Oranges are such a versatile citrus, kind of like the nose-to-tail equivalent for fruit. Start with one orange and you can use the peel for its zest or as a cocktail garnish and the flesh for its juice or segments - or a combination of some or all of these.
But how best to take advantage of such a multitasker? Right this way:
Here's the truth: A Microplane zester is the best, easiest and fastest gadget for zesting citrus. The good news is that you can snag one for less than $15, it will last a very long time and it does not take up much room in your overcrowded miscellaneous tool drawer. (We all have one of those, right?) A Microplane is also handy for grating other ingredients: cheese for pasta, fresh nutmeg for a heady baking spice and chocolate for a dessert garnish. When you zest an orange, or lemon or lime, try holding the fruit under the zester, with the rough, rasp side facing down. (Make sure you are only removing the outer layer of skin and not the bitter white pith underneath.) That way, the zest won't scatter everywhere. Instead, you can just scrape the pile out of the channel of the Microplane once you're done.
If you juice a lot of citrus and feel like getting a dedicated juicer, go for it. But you can also hack your way to fresh juice. With oranges, especially the seedless variety, I often just roll the fruit on its side on the counter (to loosen up its juices), cut it in half horizontally and squeeze with my hands, being sure to rotate the fruit horizontally a couple of times to make sure I've attacked it from all angles. But a closed set of tongs can function as a pretty good reamer when the scalloped end is inserted in the cut half of the fruit. Twist the tongs or the fruit, whichever you prefer. Even a fork can work in a pinch. Just have a big enough bowl underneath to catch all that juice you've worked (not) so hard for.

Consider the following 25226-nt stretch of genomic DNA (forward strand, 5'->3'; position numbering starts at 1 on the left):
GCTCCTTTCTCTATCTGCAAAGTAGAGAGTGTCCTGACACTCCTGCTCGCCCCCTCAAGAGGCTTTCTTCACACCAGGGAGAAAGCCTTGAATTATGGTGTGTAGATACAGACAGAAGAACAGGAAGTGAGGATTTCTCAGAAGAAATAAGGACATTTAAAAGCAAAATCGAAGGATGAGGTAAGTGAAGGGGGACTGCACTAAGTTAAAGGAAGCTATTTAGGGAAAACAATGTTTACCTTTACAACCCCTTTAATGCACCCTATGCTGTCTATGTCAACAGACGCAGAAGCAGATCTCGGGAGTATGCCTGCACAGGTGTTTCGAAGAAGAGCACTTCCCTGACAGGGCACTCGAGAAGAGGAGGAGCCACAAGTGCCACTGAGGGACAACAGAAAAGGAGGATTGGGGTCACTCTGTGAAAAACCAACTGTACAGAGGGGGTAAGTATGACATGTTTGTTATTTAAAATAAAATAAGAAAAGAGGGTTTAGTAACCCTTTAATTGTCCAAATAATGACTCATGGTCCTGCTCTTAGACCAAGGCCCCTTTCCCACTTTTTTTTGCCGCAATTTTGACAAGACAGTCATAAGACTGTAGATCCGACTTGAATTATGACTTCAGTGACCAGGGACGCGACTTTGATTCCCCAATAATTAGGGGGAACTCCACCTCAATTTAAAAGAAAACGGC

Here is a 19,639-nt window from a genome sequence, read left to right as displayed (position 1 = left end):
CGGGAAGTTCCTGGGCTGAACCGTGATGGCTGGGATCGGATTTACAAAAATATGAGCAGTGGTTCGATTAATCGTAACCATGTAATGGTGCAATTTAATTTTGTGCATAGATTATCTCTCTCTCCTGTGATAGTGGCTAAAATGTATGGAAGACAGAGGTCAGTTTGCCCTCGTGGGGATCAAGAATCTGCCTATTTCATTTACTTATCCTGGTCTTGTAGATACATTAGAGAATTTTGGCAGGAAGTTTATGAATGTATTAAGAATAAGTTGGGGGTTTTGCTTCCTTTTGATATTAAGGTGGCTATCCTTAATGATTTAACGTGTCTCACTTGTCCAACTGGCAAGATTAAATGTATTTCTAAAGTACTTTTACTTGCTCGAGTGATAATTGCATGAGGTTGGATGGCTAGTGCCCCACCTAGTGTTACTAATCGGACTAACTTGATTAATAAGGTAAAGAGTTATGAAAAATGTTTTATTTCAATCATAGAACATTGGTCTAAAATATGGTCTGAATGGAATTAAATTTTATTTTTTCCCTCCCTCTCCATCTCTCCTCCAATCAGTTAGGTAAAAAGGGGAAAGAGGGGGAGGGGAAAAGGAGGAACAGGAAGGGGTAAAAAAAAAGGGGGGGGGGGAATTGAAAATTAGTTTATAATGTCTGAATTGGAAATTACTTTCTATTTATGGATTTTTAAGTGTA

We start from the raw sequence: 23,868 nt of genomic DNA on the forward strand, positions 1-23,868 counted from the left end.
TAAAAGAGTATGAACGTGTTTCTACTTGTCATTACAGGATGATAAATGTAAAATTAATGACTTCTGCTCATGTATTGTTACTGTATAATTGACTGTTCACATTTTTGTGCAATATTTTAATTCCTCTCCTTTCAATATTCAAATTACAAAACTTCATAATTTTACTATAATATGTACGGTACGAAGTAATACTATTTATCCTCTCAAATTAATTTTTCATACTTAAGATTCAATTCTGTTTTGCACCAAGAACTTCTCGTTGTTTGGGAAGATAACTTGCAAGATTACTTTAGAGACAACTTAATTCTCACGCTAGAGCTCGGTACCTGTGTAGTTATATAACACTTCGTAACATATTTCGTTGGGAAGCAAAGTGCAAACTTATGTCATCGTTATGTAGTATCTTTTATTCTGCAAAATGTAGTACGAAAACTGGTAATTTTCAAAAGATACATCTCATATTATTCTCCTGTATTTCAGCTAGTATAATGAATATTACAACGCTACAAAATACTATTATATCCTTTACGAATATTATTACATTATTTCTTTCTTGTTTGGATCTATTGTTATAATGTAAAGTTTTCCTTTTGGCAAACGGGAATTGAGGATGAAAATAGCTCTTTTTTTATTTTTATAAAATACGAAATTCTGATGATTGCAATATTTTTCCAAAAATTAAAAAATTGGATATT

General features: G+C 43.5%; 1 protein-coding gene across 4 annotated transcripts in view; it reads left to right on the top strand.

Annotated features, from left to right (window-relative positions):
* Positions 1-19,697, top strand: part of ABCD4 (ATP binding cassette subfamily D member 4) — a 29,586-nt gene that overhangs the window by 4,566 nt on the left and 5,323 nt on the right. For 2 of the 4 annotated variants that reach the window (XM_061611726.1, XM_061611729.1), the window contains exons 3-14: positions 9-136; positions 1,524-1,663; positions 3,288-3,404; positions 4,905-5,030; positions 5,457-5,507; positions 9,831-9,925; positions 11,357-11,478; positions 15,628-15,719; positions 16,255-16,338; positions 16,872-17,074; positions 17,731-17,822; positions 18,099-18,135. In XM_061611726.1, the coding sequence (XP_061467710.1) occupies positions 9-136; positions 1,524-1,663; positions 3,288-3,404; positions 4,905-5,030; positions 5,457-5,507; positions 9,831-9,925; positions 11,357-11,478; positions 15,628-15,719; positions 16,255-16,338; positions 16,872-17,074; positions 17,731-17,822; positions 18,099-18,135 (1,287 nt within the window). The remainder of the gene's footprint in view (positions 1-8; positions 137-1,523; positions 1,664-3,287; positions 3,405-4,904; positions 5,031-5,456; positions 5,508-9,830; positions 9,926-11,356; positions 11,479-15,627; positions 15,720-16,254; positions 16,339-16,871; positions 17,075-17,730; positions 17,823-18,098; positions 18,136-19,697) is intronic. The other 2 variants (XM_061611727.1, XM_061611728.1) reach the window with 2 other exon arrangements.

Orange segments are great in a variety of dishes. They are superb on top of a loaf cake or in a salad. To segment an orange, slice off the bottom and the top of the fruit. Stand the orange on a cutting board with one of the cut sides down. Use a serrated or paring knife to cut the peel and the pith away from the fruit in strips, top to bottom. Then, holding the fruit in your hand, cut the segments away from the membrane. (The idea is to leave behind all of the membrane and white pith.) Squeeze more juice from the membrane, if you need it.
Need a cool-looking drink garnish? (Bonus points if you've already used some zest and plan to use the juice or the segments of the orange.) Make a twist! First, cut off a wide piece of peel using a vegetable peeler or paring knife. Then cut a strip at the width of your choice - I found about 1/8 inch works quite nicely. Next, put your stash of takeout chopsticks to good use by wrapping the strip of peel around one of them. (A round pen or pencil will also do the trick.) Pull the strip tightly and hold it in place for a few seconds to form its shape. Slide the twist off and add to your favorite quaff.